with his factory in Taiwan and agreed to hand carry the GSeats to the factory owner. Happily, the
Taiwanese manufacturer liked the product and agreed to help. Within 30 days of the first
meeting with the owner, sample GSeats arrived at the Gelco Product’s office in Orange County.
The quality of the production was excellent and since a whole new set of tools was being
created, it was decided that product enhancements would be implemented.
The all gel part lacked stability and flopped around, and it was very heavy, so a foam base was
added to the GSeat, with a gel layer over the top. This helped cut the weight by half and helped
the product maintain its shape. This development was called Dynamic Density Technology and
is still used in the GSeat, today.
After a couple of months of product refinement, the tools were machined and the GSeat was
back! It was Spring of 2005. Gelco Products had survived almost one full year out of production.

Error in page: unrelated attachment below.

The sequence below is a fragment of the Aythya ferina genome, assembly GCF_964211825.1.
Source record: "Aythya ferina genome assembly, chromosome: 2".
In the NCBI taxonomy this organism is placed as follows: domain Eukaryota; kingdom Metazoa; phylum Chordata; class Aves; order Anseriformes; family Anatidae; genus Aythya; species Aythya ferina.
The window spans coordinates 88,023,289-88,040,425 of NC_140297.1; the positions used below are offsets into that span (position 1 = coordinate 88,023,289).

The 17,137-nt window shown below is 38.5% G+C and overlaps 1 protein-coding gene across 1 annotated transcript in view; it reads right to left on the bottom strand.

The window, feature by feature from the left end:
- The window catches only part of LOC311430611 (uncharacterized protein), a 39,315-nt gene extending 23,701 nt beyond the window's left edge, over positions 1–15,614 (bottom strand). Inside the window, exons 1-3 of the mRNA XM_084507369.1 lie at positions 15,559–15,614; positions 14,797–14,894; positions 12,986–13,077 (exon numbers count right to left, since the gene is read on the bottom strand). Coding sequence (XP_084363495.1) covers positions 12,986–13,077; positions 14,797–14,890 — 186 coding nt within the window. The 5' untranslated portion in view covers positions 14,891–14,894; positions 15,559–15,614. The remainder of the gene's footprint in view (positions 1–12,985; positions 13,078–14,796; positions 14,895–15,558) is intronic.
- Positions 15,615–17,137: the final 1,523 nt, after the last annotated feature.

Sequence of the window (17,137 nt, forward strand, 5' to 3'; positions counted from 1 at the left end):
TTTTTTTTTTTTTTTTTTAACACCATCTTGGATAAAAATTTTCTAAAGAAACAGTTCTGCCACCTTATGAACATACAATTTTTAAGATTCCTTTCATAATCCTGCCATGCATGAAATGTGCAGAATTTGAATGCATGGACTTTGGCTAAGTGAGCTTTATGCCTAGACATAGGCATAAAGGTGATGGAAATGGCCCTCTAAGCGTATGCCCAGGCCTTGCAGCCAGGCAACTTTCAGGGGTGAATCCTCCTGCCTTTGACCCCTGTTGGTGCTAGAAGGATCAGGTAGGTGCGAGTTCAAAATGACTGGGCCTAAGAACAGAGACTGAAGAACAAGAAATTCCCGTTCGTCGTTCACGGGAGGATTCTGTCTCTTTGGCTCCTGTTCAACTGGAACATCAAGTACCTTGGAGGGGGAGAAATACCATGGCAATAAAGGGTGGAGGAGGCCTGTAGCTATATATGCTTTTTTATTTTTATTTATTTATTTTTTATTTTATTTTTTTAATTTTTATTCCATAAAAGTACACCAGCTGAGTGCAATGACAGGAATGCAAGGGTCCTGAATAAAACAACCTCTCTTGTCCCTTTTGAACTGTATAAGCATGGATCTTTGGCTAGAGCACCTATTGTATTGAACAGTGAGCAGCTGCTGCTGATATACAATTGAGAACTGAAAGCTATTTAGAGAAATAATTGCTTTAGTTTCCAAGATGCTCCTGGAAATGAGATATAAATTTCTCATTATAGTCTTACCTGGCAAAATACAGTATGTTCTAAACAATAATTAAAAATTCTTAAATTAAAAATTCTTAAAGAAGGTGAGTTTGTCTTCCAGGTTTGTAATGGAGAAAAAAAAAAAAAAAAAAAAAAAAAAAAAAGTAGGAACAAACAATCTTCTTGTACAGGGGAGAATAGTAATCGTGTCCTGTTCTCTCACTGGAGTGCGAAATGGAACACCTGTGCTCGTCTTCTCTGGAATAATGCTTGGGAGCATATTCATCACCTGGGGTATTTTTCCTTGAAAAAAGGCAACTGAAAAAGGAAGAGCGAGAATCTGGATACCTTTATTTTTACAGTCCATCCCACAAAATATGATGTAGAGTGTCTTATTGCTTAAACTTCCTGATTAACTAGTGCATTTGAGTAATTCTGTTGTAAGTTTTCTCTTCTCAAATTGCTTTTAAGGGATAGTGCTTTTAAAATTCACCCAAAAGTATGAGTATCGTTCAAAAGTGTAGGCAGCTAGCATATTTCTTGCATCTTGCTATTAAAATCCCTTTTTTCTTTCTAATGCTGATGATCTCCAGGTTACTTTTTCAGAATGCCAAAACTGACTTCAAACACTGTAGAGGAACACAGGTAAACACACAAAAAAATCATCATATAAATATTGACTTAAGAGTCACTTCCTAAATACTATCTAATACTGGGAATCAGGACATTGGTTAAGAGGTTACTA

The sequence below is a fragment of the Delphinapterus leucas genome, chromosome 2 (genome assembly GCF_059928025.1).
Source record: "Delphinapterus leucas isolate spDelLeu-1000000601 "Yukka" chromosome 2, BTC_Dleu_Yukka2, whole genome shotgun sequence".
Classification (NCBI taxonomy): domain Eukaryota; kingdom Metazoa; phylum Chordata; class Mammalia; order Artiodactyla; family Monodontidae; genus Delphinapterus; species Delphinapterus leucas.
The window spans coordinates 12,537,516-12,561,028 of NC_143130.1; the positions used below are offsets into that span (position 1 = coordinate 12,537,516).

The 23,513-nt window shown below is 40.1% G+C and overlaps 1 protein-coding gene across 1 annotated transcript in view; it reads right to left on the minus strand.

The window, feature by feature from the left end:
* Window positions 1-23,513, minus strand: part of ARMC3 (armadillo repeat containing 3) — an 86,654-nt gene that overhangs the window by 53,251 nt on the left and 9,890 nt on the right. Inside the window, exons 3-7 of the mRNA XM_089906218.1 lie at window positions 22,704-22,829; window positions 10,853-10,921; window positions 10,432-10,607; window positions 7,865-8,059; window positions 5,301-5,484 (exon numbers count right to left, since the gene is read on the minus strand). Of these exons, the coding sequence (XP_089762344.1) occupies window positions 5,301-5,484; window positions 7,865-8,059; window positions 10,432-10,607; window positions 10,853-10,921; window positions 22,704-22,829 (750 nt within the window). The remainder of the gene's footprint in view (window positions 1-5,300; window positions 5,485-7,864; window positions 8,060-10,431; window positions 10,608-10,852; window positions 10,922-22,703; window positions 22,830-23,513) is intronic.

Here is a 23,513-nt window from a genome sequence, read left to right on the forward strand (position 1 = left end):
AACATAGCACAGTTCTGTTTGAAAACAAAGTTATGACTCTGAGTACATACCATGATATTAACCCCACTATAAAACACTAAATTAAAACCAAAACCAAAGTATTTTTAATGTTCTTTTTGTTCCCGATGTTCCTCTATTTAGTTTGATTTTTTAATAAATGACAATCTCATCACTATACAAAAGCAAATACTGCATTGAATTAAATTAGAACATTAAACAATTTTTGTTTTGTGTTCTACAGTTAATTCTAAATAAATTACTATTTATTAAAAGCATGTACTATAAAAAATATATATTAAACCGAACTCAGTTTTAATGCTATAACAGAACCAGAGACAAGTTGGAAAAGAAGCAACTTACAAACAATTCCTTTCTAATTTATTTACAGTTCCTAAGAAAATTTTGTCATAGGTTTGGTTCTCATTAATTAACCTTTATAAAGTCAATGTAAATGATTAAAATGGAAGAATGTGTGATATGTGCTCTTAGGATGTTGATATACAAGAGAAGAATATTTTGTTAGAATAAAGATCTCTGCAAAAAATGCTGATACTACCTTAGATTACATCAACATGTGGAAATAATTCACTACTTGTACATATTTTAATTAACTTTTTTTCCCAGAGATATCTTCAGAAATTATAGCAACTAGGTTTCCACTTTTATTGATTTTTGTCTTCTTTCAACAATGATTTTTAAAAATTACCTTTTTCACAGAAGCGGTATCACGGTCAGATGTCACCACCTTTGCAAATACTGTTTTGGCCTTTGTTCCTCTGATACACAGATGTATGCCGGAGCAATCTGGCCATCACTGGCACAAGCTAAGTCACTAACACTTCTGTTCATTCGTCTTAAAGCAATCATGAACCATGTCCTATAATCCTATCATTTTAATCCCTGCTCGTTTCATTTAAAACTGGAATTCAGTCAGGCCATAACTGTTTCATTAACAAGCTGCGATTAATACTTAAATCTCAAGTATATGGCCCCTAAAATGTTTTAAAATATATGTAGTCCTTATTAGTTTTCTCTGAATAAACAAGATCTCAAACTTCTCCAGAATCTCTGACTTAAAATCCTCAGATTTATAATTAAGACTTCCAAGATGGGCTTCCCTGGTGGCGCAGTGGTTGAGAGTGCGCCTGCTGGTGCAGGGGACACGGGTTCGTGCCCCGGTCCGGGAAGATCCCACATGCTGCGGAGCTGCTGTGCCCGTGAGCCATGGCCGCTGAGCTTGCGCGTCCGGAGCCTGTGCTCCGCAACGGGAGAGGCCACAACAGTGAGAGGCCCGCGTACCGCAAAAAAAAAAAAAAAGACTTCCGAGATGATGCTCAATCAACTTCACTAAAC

Since the GSeat was such a good seller previously, it was not too difficult going back to the
buyers that were burned by the fiasco of the previous production facility. Especially since the
GSeat was new and improved and featured the Dynamic Density Technology.
To overcome the cash shortfall caused by almost a year out of production, Gelco moved from
California to Arizona and the founders recapitalized the company.
Sales resumed and Gelco quickly added two new products, the GSeat LITE, for the weight
worried travel industry and the GSeat ULTRA, for those that like the GSeat but wanted a larger
In the years that followed, GSeat sales grew across the
board and even with the Recession, Gelco Products has
managed to continue to grow sales of the GSeat.
The GSeat in all of its various models is bringing comfort
to thousands of people who previously, could not sit at
their desk, drive their car or simply watching a sporting
event, without the constant discomfort of low back pain,
pressure on the tailbone and buttocks.
The GSeat and GSeat ULTRA are the only seat cushions
named to the Stanford University List of Approved
Ergonomic Products. And, in 2014, the GSeat was named
a USA Today 10Best Road-trip Item by the readers of USA
Today and SkyMall.
What started as a pain in the backside, inspired someone to take a chance and create a product
that resolved an issue. Turns out, Cathleen Woodall was not the only person wanting a more
comfortable place to sit.